Back to Client Info Index
Problems Associated With Breeding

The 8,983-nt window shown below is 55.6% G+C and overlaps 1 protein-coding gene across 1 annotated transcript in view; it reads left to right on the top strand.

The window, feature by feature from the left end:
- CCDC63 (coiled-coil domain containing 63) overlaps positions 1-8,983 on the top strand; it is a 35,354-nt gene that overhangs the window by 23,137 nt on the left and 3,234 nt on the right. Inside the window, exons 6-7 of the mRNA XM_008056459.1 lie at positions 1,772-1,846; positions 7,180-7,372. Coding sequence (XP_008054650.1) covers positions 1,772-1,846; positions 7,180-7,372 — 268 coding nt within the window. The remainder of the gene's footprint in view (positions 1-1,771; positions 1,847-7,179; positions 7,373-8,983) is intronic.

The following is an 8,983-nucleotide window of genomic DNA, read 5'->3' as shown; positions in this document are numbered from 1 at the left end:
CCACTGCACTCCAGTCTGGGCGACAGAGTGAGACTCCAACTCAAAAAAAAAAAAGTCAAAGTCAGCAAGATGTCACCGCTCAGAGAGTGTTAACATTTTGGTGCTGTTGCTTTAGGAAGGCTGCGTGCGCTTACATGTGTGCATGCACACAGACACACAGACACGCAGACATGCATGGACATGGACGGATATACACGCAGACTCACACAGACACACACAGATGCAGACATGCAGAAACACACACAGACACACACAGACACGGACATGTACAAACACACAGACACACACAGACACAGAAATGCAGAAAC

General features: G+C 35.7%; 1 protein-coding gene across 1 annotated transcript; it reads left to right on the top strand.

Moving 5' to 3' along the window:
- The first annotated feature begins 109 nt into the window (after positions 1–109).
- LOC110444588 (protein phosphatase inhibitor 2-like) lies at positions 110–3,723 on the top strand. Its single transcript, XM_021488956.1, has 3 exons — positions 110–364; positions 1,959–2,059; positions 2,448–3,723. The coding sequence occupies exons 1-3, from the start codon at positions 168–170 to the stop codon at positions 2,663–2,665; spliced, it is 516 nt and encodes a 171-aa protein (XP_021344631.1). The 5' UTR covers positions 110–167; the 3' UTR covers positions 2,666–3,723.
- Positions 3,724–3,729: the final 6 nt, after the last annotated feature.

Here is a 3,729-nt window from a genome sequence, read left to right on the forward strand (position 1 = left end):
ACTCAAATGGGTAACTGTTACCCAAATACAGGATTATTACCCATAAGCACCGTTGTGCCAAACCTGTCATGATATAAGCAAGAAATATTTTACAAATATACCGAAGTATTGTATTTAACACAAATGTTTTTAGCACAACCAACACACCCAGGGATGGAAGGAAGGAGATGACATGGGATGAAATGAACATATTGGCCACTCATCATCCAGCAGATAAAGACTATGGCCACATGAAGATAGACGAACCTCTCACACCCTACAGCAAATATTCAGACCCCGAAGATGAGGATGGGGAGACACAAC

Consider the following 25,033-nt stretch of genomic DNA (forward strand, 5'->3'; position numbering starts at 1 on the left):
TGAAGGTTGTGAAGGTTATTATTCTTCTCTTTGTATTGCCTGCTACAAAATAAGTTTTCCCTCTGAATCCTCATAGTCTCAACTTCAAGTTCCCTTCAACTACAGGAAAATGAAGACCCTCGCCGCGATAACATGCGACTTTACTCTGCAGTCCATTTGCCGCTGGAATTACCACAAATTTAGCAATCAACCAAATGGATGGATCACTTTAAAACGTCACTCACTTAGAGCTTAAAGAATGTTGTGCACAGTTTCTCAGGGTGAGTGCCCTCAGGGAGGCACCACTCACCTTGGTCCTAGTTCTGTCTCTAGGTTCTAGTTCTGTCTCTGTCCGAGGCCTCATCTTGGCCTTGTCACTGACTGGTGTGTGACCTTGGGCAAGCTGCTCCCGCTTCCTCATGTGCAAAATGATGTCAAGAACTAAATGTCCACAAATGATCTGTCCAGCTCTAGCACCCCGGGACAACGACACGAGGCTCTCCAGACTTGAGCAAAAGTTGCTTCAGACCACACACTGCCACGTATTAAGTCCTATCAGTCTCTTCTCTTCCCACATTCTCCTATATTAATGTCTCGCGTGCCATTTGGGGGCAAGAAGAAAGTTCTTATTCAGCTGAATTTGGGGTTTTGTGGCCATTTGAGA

If you have decided to breed your pet and are sure to place the offspring in good homes, you may encounter some difficulty with mating. Carefully choose a mate based primarily on temperament, and consider physical beauty secondarily. The potential mate should be healthy and free of any known illness or family history of disease. Vaccinations for both male and female must be current and recent fecal analysis should indicate that they are free of intestinal parasites. Dogs should be tested for heartworm infection. Cats should be tested for major feline disease (feline leukemia virus infection, feline immunodeficiency virus infection, feline infectious peritonitis). Any confirmed medical disorder should be treated before mating. Animals with any physical illness, inherited or congenital problem, or unacceptable temperament should not be bred. Females should not be bred before they are physically mature. Pregnancy, maternal care and at least 6 weeks of milk production (lactation) to feed the litter are physically demanding for the mother cat (queen) or dog (bitch). Generally a bitch should not be bred until she has passed at least 2 heats, though ideally she should not be bred before 2 years of age. A queen may be bred after she is 1 year old. It may be possible to delay the onset of estrus (heat) in a female cat, especially if she was born in the fall, by keeping her indoors and away from tomcats (uncastrated male cats). Males may be used for stud anytime after reaching reproductive maturity. In tomcats and small-breed dogs, this may be as early as 7 or 8 months. Large-breed male dogs may mature a bit later, toward 9 or 10 months. Ideally, inexperienced males should be bred to experienced females, who may be more tolerant of a male's first mating attempts. Mating may go most smoothly in the stud's familiar territory, where he feels more secure and comfortable. Ideally, the female should be brought to the male's home. She should arrive some time before being introduced to the male so that she can recuperate from any long-distance travel, acclimatize to her new surroundings and become acquainted with the male before she goes into heat. Inexperienced males may have difficulty in mounting the female. Some male dogs appear confused, mounting the female from the side or even the front, rather than at the tail end. Physical abnormalities that prevent intercourse in stud males can be detected by careful examination by a veterinarian before breeding. In dogs, for example, the prepuce (penile sheath or foreskin) may be exceptionally narrow, restricting the male's erection or preventing retraction of the penis following erection. In male cats, hair may accumulate to form a ring at the base of the penis. Female cats and dogs may show individual preference for mates. Some females reject all males equally, while others show no selectivity whatsoever. Artificial insemination may be necessary in a female that rejects all males or rejects a particular stud that has been selected for her. Consult your veterinarian regarding this procedure.